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The treatment of magical ideation in two individuals with obsessive compulsive disorder

Published online by Cambridge University Press:  13 December 2010

Danielle A. Einstein*
Affiliation:
Behavioural and Social Sciences in Health, The University of Sydney; and Department of Medical Psychology, Westmead Hospital, NSW, Australia
Ross G. Menzies
Affiliation:
Behavioural and Social Sciences in Health, The University of Sydney, NSW, Australia
Tamsen St Clare
Affiliation:
Anxiety Treatment and Research Unit, Department of Medical Psychology, Westmead Hospital, NSW, Australia
Juliette Drobny
Affiliation:
Anxiety Treatment and Research Unit, Department of Medical Psychology, Westmead Hospital, NSW, Australia
Fjola Dogg Helgadottir
Affiliation:
Behavioural and Social Sciences in Health, The University of Sydney, NSW, Australia
*
*Address for correspondence: Dr D. A. Einstein, Centre for Emotional Health, Macquarie University, NSW, Australia. (email: danielle.einstein@gmail.com)

Abstract

Data collected from clinical populations indicate that magical ideation (MI) may play a causal or a mediating role in the expression of obsessive compulsive symptoms. If this is the case then when targeted in treatment, symptoms of obsessive compulsive disorder (OCD) should be altered. Two individuals diagnosed with OCD received a trial treatment targeting magical thinking. The intervention consisted of a series of procedures designed to undermine superstitious/MI without targeting obsessions or compulsions. The procedures involved critical analysis of the following material: (1) a free astrology offer; (2) a horoscope prediction exercise; (3) a description of four different cultural explanations of the origin of fire; (4) an instructive guide for Tarot card readers; (5) a report of a UFO sighting; (6) a video-clip describing a cult festival; (7) a description of a ‘hoax’ channeler and (8) a superstition exercise. Measures of obsessive compulsive symptoms, superstition, MI and thought–action fusion were administered pre-treatment, post-treatment and at 3 months’ follow-up. According to the twofold criterion of Jacobson et al. (Behaviour Therapy 1984, 15, 336–352), following treatment the patients were identified as being recovered on measures of magical and superstitious thinking and on the Padua Inventory.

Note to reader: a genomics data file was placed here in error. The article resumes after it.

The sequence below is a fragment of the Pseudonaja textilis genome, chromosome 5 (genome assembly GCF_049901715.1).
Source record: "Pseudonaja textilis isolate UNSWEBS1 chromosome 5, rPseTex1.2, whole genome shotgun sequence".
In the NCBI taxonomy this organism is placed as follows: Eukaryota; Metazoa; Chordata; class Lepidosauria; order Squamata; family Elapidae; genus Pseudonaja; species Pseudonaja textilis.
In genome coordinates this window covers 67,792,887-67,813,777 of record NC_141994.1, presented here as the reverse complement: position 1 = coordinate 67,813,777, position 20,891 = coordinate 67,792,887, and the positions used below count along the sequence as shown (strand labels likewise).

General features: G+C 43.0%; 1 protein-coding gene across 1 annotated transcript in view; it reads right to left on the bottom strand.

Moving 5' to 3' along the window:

Type
Original Research
Copyright
Copyright © British Association for Behavioural and Cognitive Psychotherapies 2010

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References

Recommended follow-up reading

Einstein, DA, Menzies, G (2007). The treatment of magical ideation. In: Innovations and Advances in Cognitive Behaviour Therapy (ed. Einstein, D. A.), pp. 1935. Brisbane: Australian Academic Press.Google Scholar
Einstein, DA, Menzies, RG (2008). Does magical thinking improve across treatment of obsessive-compulsive disorder? Behaviour Change 25, 149155.CrossRefGoogle Scholar

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